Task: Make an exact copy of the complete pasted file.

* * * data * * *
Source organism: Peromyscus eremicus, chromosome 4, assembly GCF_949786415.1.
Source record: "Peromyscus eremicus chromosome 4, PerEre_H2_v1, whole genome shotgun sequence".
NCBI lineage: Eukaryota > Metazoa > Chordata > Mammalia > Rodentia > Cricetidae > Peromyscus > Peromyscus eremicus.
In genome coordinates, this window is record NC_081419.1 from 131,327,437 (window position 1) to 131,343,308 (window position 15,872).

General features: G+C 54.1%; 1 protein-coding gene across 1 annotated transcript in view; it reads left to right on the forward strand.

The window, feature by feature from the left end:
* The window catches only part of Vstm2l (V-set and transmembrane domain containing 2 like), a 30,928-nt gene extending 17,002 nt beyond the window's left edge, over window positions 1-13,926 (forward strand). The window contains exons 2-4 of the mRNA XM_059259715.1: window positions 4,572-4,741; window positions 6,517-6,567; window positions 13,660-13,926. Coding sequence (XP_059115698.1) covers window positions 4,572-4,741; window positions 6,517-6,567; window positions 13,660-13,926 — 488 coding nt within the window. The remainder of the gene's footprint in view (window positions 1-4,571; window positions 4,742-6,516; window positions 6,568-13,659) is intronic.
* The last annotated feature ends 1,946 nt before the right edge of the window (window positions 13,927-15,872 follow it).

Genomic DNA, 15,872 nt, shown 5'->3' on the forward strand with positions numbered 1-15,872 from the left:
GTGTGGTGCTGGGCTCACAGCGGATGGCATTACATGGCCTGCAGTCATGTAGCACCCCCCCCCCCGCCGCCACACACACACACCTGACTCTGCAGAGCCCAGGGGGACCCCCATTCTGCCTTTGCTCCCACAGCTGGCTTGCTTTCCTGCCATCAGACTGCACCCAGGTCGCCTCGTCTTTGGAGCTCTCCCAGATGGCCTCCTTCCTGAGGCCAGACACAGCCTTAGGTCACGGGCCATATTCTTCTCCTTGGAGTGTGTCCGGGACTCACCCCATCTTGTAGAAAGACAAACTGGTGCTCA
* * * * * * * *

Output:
Source organism: Peromyscus eremicus, chromosome 4, assembly GCF_949786415.1.
Source record: "Peromyscus eremicus chromosome 4, PerEre_H2_v1, whole genome shotgun sequence".
NCBI lineage: Eukaryota > Metazoa > Chordata > Mammalia > Rodentia > Cricetidae > Peromyscus > Peromyscus eremicus.
In genome coordinates, this window is record NC_081419.1 from 131,327,437 (window position 1) to 131,343,308 (window position 15,872).

General features: G+C 54.1%; 1 protein-coding gene across 1 annotated transcript in view; it reads left to right on the forward strand.

The window, feature by feature from the left end:
* The window catches only part of Vstm2l (V-set and transmembrane domain containing 2 like), a 30,928-nt gene extending 17,002 nt beyond the window's left edge, over window positions 1-13,926 (forward strand). The window contains exons 2-4 of the mRNA XM_059259715.1: window positions 4,572-4,741; window positions 6,517-6,567; window positions 13,660-13,926. Coding sequence (XP_059115698.1) covers window positions 4,572-4,741; window positions 6,517-6,567; window positions 13,660-13,926 — 488 coding nt within the window. The remainder of the gene's footprint in view (window positions 1-4,571; window positions 4,742-6,516; window positions 6,568-13,659) is intronic.
* The last annotated feature ends 1,946 nt before the right edge of the window (window positions 13,927-15,872 follow it).

Genomic DNA, 15,872 nt, shown 5'->3' on the forward strand with positions numbered 1-15,872 from the left:
GTGTGGTGCTGGGCTCACAGCGGATGGCATTACATGGCCTGCAGTCATGTAGCACCCCCCCCCCCGCCGCCACACACACACACCTGACTCTGCAGAGCCCAGGGGGACCCCCATTCTGCCTTTGCTCCCACAGCTGGCTTGCTTTCCTGCCATCAGACTGCACCCAGGTCGCCTCGTCTTTGGAGCTCTCCCAGATGGCCTCCTTCCTGAGGCCAGACACAGCCTTAGGTCACGGGCCATATTCTTCTCCTTGGAGTGTGTCCGGGACTCACCCCATCTTGTAGAAAGACAAACTGGTGCTCA